Obesity is a growing problem worldwide, but genetics appear to naturally protect some people from the condition, according to new research.
It turns out there are specific genetic variants that help prevent obesity as well as the many health conditions linked to it.
Genetic Variants Play Significant Role In Weight
In the study published in the journal Cell, researchers from the University of Cambridge discover that there are genetic variants in the MC4R gene that prevent people from becoming overweight.
The MC4R gene is known for helping regulate weight by coding the melanocortin 4 receptor, which suppresses appetite.
Findings of the study reveal that genetic variants in MC4R increase the activity of this specific receptor.
Researchers studied the MC4R gene in half a million volunteers from the United Kingdom, finding 61 genetic variants. Among these genetic variants, some predispose people to obesity and others protect people from it.
As the MC4R gene works like a switch telling the body to stop eating, genetic variants linked to obesity actually stops this gene from working. On the other hand, the genetic variants found to protect people from obesity keeps the MC4R "switched on."
Six percent of the participants were found with the genetic variants that protect from obesity. Those who were found with two copies of this variant weighed 5.5 pounds (2.5 kilograms) less than those without the variant. They were also found to be 50 percent less at risk of type 2 diabetes and heart disease, both of which are associated with obesity.
"This study drives home the fact that genetics plays a major role in why some people are obese — and that some people are fortunate enough to have genes that protect them from obesity," Professor Sadaf Farooqi, from the University of Cambridge Metabolic Research Laboratories, explains in a press release from the university.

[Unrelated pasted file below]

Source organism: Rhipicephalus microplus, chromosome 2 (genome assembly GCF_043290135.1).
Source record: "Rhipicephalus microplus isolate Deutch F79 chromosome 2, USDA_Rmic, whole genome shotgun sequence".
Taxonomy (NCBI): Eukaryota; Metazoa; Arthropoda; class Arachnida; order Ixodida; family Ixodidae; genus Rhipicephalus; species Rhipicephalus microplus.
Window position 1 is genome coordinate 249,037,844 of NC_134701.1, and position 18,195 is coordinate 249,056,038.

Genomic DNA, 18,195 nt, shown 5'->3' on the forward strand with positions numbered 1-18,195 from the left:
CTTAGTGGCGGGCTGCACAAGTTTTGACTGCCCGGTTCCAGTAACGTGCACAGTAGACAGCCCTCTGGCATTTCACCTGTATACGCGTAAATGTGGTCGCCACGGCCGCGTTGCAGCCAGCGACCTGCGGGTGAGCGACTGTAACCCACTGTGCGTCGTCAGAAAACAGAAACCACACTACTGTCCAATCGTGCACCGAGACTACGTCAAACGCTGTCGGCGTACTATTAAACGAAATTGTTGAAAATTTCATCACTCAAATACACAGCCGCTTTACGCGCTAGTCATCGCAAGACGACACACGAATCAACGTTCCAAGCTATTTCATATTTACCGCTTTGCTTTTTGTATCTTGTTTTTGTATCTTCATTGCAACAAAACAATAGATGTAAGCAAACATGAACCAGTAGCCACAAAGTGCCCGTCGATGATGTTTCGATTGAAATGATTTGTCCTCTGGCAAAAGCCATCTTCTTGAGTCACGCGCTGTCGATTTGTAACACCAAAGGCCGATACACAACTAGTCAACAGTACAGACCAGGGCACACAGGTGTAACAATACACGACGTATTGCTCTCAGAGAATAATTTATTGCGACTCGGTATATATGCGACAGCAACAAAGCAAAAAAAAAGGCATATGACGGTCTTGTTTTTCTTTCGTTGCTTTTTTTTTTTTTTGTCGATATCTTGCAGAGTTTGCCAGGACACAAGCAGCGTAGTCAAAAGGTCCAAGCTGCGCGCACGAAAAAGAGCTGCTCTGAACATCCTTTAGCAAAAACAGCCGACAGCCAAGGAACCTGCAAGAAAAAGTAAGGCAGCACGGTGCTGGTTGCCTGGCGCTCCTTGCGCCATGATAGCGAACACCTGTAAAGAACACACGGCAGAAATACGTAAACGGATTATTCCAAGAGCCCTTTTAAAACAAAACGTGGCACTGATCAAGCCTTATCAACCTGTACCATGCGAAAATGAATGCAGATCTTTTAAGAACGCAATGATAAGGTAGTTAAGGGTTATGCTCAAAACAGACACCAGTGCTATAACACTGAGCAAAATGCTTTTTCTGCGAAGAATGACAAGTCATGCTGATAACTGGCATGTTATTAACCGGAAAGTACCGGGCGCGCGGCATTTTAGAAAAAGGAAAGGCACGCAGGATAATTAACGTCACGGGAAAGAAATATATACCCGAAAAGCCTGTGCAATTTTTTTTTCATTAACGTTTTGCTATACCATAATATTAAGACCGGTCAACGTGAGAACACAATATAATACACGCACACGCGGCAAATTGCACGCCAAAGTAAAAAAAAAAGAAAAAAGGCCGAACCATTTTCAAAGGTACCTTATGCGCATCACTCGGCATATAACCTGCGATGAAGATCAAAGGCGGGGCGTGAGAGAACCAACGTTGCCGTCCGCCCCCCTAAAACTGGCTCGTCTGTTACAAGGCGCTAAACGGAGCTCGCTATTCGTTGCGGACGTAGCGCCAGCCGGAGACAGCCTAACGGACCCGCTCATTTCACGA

While Farooqi stresses that people can influence their weight with diet, she says the odds are stacked against certain people due to genetics.
The Significance Of This Discovery
The knowledge of the existence of these genetic variants open the doors for the design of safer, more effective medications and treatments for obesity and diabetes.
Future medicine could "copy" the mechanisms of these genetic variants
"Our findings may pave the way for a new generation of weight loss therapies that activate MC4R preferentially via the beta-arrestin pathway," Dr. Luca Lotta, joint lead author and senior clinical investigator at the Medical Research Council Epidemiology Unit, explains.
In the United States, obesity affects 93.3 million or 39.8 percent of adults from 2015 to 2016, according to CDC. It's linked to an increased risk for many health conditions, including high blood pressure, type 2 diabetes, coronary heart disease, stroke, and mental illness, among many others.